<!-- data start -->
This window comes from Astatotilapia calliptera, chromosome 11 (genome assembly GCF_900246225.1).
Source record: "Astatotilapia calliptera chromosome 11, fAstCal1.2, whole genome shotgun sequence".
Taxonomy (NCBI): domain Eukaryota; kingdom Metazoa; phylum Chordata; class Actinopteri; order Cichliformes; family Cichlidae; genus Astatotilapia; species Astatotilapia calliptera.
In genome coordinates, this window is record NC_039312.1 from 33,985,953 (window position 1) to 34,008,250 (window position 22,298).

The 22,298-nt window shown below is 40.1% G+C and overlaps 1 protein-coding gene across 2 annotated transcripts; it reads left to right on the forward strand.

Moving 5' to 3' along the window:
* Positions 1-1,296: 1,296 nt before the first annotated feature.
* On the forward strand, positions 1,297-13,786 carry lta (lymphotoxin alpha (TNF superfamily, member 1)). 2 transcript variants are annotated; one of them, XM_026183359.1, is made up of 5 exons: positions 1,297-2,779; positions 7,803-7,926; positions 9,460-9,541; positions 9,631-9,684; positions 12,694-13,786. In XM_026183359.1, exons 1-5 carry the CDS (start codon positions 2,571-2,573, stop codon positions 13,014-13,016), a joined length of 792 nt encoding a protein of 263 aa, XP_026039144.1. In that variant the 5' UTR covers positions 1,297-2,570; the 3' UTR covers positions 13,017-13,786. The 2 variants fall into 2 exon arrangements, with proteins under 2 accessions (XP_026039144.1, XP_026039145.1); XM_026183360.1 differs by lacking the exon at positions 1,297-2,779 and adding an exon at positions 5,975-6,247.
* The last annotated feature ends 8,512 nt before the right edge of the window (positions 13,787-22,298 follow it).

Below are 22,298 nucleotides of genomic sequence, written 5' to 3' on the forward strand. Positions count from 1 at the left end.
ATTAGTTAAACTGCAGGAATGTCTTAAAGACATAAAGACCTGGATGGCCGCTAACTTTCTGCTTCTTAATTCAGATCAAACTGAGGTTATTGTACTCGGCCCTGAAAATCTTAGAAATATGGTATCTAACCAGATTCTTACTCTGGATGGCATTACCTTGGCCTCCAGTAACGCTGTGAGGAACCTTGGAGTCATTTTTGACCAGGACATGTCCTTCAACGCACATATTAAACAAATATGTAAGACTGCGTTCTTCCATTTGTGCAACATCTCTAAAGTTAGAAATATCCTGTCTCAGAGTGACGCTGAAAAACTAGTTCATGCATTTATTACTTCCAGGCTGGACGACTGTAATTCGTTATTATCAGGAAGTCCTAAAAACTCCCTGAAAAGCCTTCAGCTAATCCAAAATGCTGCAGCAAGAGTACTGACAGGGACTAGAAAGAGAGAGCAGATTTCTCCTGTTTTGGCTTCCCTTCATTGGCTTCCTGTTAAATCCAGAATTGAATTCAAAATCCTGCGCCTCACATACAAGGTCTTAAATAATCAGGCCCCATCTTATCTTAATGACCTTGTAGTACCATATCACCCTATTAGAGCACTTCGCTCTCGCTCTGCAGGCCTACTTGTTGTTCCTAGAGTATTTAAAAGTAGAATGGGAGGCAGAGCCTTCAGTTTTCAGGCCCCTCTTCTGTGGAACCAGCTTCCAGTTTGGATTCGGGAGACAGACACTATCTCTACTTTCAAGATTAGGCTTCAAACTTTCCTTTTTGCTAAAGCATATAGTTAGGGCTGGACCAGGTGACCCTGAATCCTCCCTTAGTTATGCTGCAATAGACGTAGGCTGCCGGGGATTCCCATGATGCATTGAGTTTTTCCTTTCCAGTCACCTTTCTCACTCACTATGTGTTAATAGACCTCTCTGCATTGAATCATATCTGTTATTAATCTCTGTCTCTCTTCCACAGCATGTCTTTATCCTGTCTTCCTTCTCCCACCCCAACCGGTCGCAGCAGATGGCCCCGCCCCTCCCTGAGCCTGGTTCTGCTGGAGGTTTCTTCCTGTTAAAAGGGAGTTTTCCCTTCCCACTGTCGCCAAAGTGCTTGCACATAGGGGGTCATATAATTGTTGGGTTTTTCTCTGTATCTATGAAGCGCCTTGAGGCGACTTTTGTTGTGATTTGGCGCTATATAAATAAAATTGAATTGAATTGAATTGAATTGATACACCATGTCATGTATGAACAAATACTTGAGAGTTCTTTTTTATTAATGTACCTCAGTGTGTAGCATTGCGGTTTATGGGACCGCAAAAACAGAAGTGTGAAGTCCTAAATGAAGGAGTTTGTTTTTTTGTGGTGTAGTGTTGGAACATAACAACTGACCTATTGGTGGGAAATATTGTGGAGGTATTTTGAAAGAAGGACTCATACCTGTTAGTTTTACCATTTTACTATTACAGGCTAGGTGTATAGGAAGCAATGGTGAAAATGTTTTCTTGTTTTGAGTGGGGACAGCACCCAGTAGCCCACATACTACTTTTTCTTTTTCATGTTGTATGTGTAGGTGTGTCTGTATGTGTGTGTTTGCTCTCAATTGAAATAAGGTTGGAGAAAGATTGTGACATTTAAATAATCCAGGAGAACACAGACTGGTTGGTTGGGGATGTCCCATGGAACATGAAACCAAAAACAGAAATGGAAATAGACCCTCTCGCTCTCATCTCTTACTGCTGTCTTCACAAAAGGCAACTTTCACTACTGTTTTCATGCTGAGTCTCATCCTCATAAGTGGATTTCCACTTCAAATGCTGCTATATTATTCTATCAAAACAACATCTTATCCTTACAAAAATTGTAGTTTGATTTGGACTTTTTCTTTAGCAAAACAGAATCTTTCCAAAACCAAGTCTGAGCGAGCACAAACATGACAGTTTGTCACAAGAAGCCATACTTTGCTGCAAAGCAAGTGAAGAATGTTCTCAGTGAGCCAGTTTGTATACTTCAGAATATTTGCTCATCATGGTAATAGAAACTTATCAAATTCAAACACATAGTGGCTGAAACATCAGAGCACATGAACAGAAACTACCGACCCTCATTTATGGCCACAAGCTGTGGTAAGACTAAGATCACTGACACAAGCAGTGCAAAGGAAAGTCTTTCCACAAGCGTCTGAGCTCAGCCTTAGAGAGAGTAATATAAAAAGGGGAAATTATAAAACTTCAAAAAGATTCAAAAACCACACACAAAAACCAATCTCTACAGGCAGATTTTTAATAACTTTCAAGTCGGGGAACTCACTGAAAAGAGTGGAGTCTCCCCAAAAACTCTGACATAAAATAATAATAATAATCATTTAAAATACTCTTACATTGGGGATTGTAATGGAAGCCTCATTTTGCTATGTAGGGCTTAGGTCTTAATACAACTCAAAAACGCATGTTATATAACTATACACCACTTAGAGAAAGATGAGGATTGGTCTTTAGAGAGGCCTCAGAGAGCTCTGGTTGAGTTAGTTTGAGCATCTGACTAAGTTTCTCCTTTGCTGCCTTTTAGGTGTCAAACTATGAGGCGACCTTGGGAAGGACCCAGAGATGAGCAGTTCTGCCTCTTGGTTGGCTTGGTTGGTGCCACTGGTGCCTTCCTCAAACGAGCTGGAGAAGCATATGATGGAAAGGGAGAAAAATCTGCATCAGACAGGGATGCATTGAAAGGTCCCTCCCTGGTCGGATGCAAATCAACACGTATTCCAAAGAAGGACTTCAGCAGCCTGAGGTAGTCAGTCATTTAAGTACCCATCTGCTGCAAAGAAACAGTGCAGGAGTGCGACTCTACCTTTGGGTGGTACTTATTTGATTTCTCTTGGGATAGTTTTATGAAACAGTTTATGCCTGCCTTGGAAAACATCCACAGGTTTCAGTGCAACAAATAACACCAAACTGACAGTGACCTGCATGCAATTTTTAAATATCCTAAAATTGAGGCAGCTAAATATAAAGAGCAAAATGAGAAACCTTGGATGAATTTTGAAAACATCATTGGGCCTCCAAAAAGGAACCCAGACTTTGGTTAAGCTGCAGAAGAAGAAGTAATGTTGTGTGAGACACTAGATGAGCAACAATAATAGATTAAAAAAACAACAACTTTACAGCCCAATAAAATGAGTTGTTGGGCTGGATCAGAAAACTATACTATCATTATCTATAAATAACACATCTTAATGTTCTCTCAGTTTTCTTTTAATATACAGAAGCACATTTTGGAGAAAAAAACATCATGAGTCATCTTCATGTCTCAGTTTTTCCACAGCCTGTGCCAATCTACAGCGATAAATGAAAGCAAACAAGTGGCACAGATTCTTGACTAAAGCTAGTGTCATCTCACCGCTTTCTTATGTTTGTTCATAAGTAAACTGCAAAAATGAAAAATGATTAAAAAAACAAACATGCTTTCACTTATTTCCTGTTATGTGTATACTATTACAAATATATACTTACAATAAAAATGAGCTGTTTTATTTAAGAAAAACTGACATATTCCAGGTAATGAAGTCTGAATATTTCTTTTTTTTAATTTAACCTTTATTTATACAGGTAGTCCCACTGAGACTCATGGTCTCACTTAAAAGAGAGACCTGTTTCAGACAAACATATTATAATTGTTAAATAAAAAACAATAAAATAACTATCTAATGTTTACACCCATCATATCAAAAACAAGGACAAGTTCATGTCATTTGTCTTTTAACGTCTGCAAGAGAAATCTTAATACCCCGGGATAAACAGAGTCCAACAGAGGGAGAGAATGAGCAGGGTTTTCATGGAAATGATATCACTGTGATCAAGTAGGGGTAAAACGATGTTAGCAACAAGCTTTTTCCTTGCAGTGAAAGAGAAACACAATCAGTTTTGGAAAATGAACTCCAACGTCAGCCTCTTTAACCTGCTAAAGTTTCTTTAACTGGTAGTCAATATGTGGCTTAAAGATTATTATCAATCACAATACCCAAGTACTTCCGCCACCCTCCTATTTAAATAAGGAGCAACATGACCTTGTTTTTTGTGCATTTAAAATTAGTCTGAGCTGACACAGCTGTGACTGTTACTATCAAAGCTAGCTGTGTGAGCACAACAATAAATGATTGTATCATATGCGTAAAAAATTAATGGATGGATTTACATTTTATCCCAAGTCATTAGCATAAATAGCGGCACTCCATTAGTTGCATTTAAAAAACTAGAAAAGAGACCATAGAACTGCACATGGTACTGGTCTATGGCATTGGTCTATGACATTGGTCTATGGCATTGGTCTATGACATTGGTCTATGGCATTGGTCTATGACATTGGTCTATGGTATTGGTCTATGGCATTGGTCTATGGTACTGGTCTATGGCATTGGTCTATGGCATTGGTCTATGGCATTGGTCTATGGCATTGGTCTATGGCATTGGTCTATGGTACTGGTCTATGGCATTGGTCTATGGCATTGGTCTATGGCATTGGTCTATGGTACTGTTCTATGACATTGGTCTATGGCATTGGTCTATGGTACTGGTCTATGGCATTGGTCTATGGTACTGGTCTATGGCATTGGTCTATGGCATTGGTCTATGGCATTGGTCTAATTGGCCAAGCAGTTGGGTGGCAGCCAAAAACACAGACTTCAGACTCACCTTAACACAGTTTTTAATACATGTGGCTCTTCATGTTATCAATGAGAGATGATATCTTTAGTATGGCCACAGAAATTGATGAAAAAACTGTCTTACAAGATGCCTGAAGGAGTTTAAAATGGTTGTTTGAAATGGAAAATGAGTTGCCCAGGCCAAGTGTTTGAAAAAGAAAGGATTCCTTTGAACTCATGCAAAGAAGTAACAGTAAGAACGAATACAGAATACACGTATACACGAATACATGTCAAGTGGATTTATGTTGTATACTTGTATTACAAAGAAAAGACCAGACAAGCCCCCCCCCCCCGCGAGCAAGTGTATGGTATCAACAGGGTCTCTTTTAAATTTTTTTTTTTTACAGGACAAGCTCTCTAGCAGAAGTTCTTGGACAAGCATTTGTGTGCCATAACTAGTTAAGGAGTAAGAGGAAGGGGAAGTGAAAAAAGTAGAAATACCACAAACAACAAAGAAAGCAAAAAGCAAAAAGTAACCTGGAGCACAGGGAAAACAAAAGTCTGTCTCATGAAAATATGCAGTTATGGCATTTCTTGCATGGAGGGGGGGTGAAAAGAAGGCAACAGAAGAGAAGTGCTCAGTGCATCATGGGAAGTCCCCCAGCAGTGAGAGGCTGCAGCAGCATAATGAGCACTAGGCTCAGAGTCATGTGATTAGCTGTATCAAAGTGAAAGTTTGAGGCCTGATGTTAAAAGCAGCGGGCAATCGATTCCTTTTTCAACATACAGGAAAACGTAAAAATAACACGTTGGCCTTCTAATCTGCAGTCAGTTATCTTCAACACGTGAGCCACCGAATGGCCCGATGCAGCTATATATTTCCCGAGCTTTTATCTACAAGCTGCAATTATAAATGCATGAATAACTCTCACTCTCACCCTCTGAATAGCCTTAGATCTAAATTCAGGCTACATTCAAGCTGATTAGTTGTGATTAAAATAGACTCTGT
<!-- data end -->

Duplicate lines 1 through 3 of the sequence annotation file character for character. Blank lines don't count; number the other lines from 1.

This window comes from Astatotilapia calliptera, chromosome 11 (genome assembly GCF_900246225.1).
Source record: "Astatotilapia calliptera chromosome 11, fAstCal1.2, whole genome shotgun sequence".
Taxonomy (NCBI): domain Eukaryota; kingdom Metazoa; phylum Chordata; class Actinopteri; order Cichliformes; family Cichlidae; genus Astatotilapia; species Astatotilapia calliptera.